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Bill Lee visits Jonesborough amid early voting

Bill Lee shakes hands at the Corner Cup.


Staff Writer

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Another candidate for Tennessee governor stopped by Jonesborough Monday morning, speaking to residents at the Corner Cup.

Lee, a “third generation cattle farmer” spoke about the desire of Tennesseans to have “a good job, a good school for their kids, and a safe neighborhood. That’s what matters most to every Tennessean,” Lee said.

“And while we are a remarkable state … we do have some challenges. We have 15 counties in poverty in the state, as designated by the federal government. And every one of them is rural. I can’t rest until everybody at least has access to the opportunity for a good job.”

He also spoke about how the tragedy of losing his first wife changed his outlook on life. “This was the most tragic season of my life but clearly the most transformative. You sort through what matters and what doesn’t matter.”

Lee, who is chairman of Lee Company, believes that his status as an “outsider” will be beneficial to the state. “I’ve never run for office at all. People talk about being an outsider. I am truly an outsider.”

He added that as a businessman, “I run a company of 1200 skilled tradespeople. It’s critically important that we understand that this state can create an environment where employees can thrive. It won’t be the government changing jobs, the government doesn’t do that but we can do it if we have leadership from the outside that’s willing to break the status quo.”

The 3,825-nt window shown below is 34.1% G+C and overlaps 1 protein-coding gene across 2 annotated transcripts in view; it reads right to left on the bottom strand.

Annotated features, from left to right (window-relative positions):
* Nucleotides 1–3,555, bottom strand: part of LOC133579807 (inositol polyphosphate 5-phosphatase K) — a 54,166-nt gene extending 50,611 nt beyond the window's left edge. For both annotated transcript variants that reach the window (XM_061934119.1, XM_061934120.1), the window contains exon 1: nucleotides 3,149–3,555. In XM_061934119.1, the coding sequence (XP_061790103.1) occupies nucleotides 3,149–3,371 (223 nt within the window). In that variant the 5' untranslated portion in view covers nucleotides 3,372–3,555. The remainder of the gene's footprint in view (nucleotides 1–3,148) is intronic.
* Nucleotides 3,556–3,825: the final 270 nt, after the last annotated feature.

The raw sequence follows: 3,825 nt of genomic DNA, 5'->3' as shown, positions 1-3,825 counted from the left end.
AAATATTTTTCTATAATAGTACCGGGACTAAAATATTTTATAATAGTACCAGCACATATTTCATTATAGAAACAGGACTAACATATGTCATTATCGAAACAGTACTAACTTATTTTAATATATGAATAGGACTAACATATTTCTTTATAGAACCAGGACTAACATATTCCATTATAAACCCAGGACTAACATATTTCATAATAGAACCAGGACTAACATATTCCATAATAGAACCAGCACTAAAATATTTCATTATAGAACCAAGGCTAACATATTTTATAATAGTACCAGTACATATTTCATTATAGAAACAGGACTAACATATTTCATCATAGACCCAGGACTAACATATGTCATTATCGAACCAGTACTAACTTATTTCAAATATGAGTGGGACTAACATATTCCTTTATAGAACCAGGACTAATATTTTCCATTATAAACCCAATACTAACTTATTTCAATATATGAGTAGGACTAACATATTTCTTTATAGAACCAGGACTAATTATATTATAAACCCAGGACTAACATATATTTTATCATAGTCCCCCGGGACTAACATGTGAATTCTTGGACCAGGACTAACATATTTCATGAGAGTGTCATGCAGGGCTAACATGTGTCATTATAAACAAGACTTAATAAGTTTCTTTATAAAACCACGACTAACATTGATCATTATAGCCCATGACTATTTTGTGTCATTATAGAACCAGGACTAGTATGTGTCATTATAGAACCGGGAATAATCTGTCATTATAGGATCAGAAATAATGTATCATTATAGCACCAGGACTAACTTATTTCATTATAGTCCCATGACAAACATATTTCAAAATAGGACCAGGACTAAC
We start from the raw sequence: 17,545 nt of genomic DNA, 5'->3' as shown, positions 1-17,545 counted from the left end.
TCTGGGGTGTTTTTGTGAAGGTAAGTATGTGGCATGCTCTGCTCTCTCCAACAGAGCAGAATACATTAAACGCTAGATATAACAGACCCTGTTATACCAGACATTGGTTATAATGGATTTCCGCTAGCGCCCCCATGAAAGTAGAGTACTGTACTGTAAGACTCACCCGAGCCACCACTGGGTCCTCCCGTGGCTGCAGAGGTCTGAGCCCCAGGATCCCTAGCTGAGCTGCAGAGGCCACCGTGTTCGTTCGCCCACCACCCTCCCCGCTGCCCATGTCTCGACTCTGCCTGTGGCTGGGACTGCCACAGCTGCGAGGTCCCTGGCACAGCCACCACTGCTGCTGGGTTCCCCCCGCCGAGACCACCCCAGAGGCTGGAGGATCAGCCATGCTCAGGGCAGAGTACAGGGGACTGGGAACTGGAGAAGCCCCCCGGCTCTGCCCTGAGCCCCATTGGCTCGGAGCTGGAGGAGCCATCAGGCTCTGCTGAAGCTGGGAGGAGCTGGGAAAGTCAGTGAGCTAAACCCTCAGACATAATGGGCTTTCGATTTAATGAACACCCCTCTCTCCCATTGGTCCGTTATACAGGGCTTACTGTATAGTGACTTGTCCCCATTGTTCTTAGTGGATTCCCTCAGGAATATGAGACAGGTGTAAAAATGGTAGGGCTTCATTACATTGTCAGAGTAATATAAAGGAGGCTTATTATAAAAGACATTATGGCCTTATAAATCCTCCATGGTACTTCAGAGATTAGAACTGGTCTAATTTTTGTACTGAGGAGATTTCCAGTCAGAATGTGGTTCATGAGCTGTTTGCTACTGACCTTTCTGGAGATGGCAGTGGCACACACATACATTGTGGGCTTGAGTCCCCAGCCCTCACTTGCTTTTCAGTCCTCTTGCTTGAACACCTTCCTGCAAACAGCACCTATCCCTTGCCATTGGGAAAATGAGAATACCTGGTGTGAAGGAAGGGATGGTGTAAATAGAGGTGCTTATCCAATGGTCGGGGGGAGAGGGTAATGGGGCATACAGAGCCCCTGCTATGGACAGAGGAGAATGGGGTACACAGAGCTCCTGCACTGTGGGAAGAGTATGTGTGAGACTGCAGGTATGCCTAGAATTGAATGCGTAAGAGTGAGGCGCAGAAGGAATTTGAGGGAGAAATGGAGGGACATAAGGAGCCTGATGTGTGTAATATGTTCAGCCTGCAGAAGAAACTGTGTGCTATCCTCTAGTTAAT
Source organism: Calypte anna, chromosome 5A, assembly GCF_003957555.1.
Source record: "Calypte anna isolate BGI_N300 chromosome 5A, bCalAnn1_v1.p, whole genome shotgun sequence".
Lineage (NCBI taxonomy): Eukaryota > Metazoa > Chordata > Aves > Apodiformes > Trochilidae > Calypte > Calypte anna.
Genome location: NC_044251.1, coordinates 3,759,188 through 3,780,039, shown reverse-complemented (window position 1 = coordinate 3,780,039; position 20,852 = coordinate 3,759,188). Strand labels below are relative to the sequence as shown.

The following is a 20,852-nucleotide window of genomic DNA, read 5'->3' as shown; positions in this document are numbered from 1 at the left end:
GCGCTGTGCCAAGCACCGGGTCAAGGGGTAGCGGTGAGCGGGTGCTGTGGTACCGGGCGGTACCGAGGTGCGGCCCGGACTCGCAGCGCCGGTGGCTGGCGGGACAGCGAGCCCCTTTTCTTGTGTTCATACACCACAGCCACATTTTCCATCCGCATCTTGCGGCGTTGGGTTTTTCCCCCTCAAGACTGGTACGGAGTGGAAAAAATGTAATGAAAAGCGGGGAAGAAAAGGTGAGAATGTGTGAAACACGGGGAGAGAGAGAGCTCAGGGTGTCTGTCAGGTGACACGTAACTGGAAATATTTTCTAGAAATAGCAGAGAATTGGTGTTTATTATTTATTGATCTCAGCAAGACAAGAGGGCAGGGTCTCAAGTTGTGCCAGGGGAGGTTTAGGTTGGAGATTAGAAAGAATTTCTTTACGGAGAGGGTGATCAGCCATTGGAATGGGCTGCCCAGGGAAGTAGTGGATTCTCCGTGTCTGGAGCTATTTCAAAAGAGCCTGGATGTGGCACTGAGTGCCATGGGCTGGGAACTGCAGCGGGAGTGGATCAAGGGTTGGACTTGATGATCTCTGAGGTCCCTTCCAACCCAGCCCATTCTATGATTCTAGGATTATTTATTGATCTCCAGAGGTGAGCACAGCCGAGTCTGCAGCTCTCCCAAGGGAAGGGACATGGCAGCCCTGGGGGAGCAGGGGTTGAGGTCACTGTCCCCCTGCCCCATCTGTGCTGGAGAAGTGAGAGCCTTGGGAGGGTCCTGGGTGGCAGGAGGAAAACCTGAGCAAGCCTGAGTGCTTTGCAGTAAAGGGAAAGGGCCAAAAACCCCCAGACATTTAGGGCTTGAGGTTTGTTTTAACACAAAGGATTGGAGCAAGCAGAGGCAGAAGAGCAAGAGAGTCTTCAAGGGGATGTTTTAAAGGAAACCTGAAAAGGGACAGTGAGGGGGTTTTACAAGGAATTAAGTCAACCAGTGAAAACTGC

During a question and answer session, Lee spoke about education and how he believes it “is the most important component of change. If you have a good education then you probably are going to get a good job.

“We have ignored vocational and agricultural education for decades in our school system. And it’s time for that to change … the most fundamental change I would make in education is to reinstate in a modern and relevant way, vocational, technical and agricultural education in our schools.”

Another focus of Lee on education was “to create an environment, especially for our teachers, to thrive. Teachers are where the rubber meets the road. We need to attract the best and brightest by having the right kind of teacher programs, and we need to create an environment for teachers to thrive. That includes reinstating some elements of our education that we’ve gotten rid of, civics education, character education. That makes it easier for our teachers to do what it is that they do.”

Lee was also asked about lowering the crime rate and he said that recidivism of prison inmates is a factor. Lee said that he became involved in a program that worked with inmates to reduce the likelihood of a return to prison.

“So ‘Men of Valor’ has a 15 percent recidivism rate, a return rate to prison, instead of 50 percent, which is what the Department of Corrections has … we need to look at an organization like that and say ‘Whatever they’re doing, that needs to be happening in the DOC’. And we need to have the political will to make certain that what they’re doing is happening in the DOC. That’s how we will reduce crime.”

He added that utilizing alternative sentencing, drug courts, mental health and veterans courts in the sentencing of non-violent offenders would help.

“To not put people in prison that don’t really need to be in prison but need to serve a term, that’s sentencing reform that’s smart.”